Treating the head or the feet but failing to help the patient

Zhang Ciyun
“Band-aid solutions” are superficial and temporary, and don’t address underlying problems.
Zhang Ciyun
Treating the head or the feet but failing to help the patient
Li Chaoquan

Treating the head or the feet has always been the question for doctors of traditional Chinese medicine.

TCM had its roots in primitive society, and its doctrines appeared about 2,500 years ago. It was based on the ancient Chinese philosophy of yin and yang and the Five Elements — water, wood, metal, fire and earth — which were used to explain everything in the universe, including the interaction between internal organs of human beings.

TCM focuses on a holistic approach to understanding normal functions and disease processes, emphasizing both prevention and treatment of illness, and seeking to maintain a body in a yin-yang balanced state.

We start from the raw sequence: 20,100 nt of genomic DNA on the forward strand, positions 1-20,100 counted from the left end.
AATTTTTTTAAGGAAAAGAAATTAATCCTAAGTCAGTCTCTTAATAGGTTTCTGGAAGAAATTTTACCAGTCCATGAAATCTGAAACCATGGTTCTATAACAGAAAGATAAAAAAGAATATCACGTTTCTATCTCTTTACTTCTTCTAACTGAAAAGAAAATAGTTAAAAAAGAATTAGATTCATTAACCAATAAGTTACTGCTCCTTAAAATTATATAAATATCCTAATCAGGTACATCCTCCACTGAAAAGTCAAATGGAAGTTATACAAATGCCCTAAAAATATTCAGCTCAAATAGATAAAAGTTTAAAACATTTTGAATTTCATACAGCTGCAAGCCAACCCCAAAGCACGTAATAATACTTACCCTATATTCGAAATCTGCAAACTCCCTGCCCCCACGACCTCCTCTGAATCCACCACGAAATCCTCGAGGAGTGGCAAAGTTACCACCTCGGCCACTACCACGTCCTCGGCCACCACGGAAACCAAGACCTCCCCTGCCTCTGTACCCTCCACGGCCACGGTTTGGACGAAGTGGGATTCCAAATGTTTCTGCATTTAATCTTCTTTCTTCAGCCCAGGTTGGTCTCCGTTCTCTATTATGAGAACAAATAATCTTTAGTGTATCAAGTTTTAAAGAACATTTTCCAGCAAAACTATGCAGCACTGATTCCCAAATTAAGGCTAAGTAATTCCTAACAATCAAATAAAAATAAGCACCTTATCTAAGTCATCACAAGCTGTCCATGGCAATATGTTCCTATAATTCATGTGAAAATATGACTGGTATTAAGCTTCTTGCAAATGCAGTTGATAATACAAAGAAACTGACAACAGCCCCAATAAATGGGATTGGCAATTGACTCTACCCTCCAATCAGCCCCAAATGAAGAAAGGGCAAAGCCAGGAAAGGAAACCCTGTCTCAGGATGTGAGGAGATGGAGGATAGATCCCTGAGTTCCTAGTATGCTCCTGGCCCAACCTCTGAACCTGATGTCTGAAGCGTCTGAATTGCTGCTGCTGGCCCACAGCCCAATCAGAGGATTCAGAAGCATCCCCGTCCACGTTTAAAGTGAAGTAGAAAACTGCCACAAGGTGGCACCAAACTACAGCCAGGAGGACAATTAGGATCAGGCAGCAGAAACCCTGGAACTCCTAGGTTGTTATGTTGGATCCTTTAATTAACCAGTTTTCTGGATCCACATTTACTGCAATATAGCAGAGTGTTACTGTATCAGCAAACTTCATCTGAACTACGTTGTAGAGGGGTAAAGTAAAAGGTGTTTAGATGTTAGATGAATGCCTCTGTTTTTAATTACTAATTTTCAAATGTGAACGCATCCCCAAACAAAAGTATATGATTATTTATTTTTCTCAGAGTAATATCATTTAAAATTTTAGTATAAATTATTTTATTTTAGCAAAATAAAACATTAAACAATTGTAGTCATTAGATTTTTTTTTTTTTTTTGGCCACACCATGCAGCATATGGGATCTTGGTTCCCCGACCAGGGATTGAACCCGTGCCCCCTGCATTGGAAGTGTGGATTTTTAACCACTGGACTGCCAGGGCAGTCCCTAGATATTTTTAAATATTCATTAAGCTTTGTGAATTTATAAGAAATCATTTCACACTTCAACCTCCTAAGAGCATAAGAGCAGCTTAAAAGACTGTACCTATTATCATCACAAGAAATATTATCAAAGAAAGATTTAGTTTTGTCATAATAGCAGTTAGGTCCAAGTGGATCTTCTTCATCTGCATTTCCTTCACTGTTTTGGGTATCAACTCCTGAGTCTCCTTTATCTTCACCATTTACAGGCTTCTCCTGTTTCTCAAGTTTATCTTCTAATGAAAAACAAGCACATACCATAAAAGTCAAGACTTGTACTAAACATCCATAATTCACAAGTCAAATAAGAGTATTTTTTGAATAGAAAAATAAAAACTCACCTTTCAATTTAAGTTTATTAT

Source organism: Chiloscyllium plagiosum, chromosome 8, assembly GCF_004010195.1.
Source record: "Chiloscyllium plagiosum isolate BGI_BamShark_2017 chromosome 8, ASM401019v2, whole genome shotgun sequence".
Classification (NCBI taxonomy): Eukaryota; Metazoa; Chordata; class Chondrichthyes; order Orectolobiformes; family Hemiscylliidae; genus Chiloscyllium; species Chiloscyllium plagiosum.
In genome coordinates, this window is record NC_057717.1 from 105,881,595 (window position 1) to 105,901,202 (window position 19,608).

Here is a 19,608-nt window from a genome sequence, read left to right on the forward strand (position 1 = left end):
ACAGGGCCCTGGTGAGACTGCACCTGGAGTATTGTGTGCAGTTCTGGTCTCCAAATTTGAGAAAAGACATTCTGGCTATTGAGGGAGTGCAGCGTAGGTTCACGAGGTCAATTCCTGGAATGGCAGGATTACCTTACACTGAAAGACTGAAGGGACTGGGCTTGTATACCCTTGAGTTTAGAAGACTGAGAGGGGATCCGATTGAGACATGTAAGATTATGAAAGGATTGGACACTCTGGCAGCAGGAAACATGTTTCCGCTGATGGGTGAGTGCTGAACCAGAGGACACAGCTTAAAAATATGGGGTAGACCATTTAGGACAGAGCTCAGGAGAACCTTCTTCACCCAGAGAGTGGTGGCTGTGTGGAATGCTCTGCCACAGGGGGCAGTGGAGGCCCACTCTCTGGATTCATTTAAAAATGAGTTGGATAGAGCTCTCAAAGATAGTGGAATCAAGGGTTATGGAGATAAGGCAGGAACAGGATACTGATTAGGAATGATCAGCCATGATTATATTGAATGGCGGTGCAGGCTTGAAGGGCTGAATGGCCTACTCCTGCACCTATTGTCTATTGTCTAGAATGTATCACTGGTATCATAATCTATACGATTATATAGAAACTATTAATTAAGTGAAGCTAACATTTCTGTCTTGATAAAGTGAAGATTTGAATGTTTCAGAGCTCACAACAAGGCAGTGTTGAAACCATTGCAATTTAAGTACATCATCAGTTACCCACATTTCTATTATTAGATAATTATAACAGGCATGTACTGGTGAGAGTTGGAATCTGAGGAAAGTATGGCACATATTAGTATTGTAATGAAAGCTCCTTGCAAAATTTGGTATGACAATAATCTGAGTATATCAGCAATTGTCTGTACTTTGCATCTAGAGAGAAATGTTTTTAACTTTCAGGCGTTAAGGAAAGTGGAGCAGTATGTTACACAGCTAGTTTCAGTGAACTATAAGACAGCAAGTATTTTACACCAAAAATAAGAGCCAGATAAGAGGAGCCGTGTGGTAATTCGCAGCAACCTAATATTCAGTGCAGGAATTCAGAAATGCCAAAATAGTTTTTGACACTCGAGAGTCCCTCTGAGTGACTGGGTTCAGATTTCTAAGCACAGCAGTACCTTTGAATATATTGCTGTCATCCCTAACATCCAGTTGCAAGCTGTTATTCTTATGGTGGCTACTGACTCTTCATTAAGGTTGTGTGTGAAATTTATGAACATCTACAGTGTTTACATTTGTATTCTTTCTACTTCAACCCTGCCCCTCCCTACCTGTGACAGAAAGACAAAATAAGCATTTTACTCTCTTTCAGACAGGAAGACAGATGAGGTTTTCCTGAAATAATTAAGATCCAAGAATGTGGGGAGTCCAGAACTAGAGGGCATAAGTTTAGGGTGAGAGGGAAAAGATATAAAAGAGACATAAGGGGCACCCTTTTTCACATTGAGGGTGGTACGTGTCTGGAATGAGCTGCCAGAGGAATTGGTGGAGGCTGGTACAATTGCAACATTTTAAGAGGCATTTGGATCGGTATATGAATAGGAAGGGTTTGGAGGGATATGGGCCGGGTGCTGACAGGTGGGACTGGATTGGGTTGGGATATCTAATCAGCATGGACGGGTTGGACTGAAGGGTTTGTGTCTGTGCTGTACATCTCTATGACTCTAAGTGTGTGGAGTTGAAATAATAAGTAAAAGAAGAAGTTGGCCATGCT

So, the saying toutong yitou, jiaotong yijiao, or “treating only the head for headache and only the feet for a foot sore,” is a criticism of a stopgap treatment of the symptoms but not the disease.


tóu tòng yī tóu, jiǎo tòng yī jiǎo

Today, this saying can be used to describe any approach that fails to identify the root cause of a problem and is thus fundamentally unable to solve it.

If Chinese people say a doctor is “treating only the head for headache,” they mean that he is not a good doctor.

Which brings us to another old saying: jiubing cheng liangyi, which literally means “a chronic illness makes a patient a good doctor.” It’s akin to the Irish proverb “Every invalid is a physician.”


jiǔ bìng chéng liáng yī

These two doctor-patient sayings are still widely quoted in Chinese conversation and writing today.

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